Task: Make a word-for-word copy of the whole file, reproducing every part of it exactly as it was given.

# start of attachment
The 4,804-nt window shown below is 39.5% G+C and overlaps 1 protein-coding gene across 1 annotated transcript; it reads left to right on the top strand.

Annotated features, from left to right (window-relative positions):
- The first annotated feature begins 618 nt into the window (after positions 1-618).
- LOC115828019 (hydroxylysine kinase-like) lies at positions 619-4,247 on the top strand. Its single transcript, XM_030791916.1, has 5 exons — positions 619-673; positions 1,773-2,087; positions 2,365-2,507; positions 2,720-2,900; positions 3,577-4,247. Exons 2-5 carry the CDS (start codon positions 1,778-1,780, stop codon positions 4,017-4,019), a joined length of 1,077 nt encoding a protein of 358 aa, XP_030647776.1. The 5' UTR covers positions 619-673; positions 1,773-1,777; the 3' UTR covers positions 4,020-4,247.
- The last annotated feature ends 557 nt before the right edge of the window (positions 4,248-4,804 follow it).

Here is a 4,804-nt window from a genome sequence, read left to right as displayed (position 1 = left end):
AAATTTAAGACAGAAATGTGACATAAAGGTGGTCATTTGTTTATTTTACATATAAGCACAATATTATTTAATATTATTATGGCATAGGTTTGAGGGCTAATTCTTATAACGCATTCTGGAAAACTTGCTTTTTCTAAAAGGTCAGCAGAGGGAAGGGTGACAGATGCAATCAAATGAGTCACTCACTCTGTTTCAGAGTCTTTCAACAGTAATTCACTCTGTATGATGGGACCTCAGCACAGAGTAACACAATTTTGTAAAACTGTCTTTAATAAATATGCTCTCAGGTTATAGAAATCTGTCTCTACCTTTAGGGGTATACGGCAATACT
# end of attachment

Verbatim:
The 4,804-nt window shown below is 39.5% G+C and overlaps 1 protein-coding gene across 1 annotated transcript; it reads left to right on the top strand.

Annotated features, from left to right (window-relative positions):
- The first annotated feature begins 618 nt into the window (after positions 1-618).
- LOC115828019 (hydroxylysine kinase-like) lies at positions 619-4,247 on the top strand. Its single transcript, XM_030791916.1, has 5 exons — positions 619-673; positions 1,773-2,087; positions 2,365-2,507; positions 2,720-2,900; positions 3,577-4,247. Exons 2-5 carry the CDS (start codon positions 1,778-1,780, stop codon positions 4,017-4,019), a joined length of 1,077 nt encoding a protein of 358 aa, XP_030647776.1. The 5' UTR covers positions 619-673; positions 1,773-1,777; the 3' UTR covers positions 4,020-4,247.
- The last annotated feature ends 557 nt before the right edge of the window (positions 4,248-4,804 follow it).

Here is a 4,804-nt window from a genome sequence, read left to right as displayed (position 1 = left end):
AAATTTAAGACAGAAATGTGACATAAAGGTGGTCATTTGTTTATTTTACATATAAGCACAATATTATTTAATATTATTATGGCATAGGTTTGAGGGCTAATTCTTATAACGCATTCTGGAAAACTTGCTTTTTCTAAAAGGTCAGCAGAGGGAAGGGTGACAGATGCAATCAAATGAGTCACTCACTCTGTTTCAGAGTCTTTCAACAGTAATTCACTCTGTATGATGGGACCTCAGCACAGAGTAACACAATTTTGTAAAACTGTCTTTAATAAATATGCTCTCAGGTTATAGAAATCTGTCTCTACCTTTAGGGGTATACGGCAATACT